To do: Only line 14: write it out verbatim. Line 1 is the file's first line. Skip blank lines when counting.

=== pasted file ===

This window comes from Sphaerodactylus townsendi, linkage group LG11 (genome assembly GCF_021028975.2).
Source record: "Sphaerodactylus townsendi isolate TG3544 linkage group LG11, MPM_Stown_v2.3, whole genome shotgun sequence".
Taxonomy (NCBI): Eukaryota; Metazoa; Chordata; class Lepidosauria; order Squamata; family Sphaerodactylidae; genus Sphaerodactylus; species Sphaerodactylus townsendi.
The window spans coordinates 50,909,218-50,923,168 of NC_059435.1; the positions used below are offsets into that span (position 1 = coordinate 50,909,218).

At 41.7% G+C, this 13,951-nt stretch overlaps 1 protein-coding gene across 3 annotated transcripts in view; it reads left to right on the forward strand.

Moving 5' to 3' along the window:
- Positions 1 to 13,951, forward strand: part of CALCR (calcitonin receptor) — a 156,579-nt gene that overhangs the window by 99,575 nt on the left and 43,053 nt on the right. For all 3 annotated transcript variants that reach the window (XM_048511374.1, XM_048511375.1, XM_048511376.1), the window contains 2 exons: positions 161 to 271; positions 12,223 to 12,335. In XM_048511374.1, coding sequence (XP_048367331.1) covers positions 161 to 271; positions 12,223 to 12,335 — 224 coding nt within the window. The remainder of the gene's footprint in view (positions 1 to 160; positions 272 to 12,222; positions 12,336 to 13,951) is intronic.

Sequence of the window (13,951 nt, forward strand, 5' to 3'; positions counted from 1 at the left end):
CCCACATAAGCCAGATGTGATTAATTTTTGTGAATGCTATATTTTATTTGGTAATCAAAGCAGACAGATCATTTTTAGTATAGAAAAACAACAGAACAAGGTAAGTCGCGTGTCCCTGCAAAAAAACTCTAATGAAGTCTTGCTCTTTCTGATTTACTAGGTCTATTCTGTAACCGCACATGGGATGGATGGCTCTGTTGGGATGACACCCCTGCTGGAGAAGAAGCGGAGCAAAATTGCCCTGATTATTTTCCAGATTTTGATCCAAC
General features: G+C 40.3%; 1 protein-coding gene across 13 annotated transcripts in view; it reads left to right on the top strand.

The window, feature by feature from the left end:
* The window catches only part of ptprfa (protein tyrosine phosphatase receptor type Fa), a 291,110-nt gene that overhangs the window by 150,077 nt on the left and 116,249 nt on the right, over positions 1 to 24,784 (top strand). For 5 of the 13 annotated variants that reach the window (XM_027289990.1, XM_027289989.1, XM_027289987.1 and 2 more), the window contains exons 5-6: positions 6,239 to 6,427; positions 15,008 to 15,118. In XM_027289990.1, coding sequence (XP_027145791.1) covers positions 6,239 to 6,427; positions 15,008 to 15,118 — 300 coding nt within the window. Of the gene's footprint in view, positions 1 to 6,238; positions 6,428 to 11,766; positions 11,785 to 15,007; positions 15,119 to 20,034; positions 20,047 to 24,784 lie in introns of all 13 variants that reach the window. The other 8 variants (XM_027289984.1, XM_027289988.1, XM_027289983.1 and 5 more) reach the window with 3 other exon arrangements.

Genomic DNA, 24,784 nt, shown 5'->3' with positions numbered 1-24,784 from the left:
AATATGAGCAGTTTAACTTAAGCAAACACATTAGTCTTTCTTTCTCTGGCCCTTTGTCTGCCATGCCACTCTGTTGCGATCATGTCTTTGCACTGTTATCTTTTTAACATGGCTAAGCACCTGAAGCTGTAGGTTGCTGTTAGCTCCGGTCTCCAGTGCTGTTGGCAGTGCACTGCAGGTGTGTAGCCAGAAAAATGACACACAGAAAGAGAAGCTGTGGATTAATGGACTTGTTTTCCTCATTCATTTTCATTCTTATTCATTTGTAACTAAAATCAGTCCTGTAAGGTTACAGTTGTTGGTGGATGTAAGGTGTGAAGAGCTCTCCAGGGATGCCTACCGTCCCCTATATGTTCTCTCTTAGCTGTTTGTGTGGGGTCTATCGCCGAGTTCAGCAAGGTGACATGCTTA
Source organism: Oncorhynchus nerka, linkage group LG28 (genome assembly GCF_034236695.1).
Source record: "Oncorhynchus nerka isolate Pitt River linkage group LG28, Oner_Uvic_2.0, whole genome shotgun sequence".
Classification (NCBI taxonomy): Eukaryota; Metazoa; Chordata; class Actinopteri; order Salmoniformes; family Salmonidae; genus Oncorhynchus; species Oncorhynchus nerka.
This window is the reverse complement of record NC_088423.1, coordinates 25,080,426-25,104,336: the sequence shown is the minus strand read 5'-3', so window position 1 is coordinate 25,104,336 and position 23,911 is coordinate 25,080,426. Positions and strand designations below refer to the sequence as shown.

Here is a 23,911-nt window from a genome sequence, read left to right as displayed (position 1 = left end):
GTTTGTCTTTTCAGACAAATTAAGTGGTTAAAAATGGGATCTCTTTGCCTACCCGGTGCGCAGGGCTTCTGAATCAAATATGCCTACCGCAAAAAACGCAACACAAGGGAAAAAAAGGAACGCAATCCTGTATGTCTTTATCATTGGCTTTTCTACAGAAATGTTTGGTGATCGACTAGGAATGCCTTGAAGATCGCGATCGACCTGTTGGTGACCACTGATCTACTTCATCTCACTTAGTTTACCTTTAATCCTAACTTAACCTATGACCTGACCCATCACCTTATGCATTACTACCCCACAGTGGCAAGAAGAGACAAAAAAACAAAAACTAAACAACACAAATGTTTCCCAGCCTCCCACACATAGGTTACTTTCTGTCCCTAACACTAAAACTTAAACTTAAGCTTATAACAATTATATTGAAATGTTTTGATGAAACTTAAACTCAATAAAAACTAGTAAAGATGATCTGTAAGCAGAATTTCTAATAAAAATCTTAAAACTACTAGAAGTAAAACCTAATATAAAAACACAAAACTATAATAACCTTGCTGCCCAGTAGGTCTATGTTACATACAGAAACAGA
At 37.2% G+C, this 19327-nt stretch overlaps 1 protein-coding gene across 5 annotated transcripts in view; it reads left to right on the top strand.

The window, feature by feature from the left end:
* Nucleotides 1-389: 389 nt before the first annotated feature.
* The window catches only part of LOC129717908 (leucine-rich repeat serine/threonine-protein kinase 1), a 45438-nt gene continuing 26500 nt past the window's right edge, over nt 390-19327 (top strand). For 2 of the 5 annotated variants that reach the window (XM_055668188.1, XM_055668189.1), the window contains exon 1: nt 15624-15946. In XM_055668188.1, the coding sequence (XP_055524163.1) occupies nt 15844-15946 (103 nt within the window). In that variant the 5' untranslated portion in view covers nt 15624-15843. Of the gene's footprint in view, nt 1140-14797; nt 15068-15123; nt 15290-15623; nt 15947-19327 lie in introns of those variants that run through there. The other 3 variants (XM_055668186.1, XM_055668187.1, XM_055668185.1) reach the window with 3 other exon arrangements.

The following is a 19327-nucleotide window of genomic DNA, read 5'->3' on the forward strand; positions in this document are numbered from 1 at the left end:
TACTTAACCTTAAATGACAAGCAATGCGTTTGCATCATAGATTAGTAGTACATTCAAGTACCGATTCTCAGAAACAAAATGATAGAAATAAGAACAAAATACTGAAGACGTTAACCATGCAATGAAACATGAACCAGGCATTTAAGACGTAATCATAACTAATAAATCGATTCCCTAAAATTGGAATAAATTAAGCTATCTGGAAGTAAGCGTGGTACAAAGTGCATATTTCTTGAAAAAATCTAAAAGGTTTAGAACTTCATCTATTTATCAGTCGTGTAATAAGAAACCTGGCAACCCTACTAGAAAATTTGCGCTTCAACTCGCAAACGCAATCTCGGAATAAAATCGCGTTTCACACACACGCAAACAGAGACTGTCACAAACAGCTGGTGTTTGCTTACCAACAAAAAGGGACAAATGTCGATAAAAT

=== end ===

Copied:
AATATGAGCAGTTTAACTTAAGCAAACACATTAGTCTTTCTTTCTCTGGCCCTTTGTCTGCCATGCCACTCTGTTGCGATCATGTCTTTGCACTGTTATCTTTTTAACATGGCTAAGCACCTGAAGCTGTAGGTTGCTGTTAGCTCCGGTCTCCAGTGCTGTTGGCAGTGCACTGCAGGTGTGTAGCCAGAAAAATGACACACAGAAAGAGAAGCTGTGGATTAATGGACTTGTTTTCCTCATTCATTTTCATTCTTATTCATTTGTAACTAAAATCAGTCCTGTAAGGTTACAGTTGTTGGTGGATGTAAGGTGTGAAGAGCTCTCCAGGGATGCCTACCGTCCCCTATATGTTCTCTCTTAGCTGTTTGTGTGGGGTCTATCGCCGAGTTCAGCAAGGTGACATGCTTA